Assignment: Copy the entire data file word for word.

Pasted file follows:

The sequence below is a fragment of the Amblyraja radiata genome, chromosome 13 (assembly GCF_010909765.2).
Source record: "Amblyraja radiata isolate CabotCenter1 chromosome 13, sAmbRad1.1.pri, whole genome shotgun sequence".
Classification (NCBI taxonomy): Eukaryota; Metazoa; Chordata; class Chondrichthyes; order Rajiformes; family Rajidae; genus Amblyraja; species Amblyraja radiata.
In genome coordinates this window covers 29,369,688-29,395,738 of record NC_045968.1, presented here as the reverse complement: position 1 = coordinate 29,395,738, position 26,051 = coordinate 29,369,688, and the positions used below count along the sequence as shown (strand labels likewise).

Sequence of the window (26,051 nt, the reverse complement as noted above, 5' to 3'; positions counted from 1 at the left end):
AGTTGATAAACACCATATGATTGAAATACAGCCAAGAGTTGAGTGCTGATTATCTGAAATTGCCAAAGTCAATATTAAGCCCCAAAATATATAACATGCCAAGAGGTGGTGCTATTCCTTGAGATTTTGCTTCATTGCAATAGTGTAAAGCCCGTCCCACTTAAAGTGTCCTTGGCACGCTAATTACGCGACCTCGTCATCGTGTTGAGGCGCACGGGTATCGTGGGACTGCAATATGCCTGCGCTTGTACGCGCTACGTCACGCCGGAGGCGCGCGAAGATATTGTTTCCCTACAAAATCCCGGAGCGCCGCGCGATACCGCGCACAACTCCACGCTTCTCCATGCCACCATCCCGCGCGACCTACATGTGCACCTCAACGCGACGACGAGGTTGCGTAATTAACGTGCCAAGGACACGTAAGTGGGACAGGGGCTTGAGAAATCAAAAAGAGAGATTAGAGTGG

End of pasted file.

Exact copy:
The sequence below is a fragment of the Amblyraja radiata genome, chromosome 13 (assembly GCF_010909765.2).
Source record: "Amblyraja radiata isolate CabotCenter1 chromosome 13, sAmbRad1.1.pri, whole genome shotgun sequence".
Classification (NCBI taxonomy): Eukaryota; Metazoa; Chordata; class Chondrichthyes; order Rajiformes; family Rajidae; genus Amblyraja; species Amblyraja radiata.
In genome coordinates this window covers 29,369,688-29,395,738 of record NC_045968.1, presented here as the reverse complement: position 1 = coordinate 29,395,738, position 26,051 = coordinate 29,369,688, and the positions used below count along the sequence as shown (strand labels likewise).

Sequence of the window (26,051 nt, the reverse complement as noted above, 5' to 3'; positions counted from 1 at the left end):
AGTTGATAAACACCATATGATTGAAATACAGCCAAGAGTTGAGTGCTGATTATCTGAAATTGCCAAAGTCAATATTAAGCCCCAAAATATATAACATGCCAAGAGGTGGTGCTATTCCTTGAGATTTTGCTTCATTGCAATAGTGTAAAGCCCGTCCCACTTAAAGTGTCCTTGGCACGCTAATTACGCGACCTCGTCATCGTGTTGAGGCGCACGGGTATCGTGGGACTGCAATATGCCTGCGCTTGTACGCGCTACGTCACGCCGGAGGCGCGCGAAGATATTGTTTCCCTACAAAATCCCGGAGCGCCGCGCGATACCGCGCACAACTCCACGCTTCTCCATGCCACCATCCCGCGCGACCTACATGTGCACCTCAACGCGACGACGAGGTTGCGTAATTAACGTGCCAAGGACACGTAAGTGGGACAGGGGCTTGAGAAATCAAAAAGAGAGATTAGAGTGG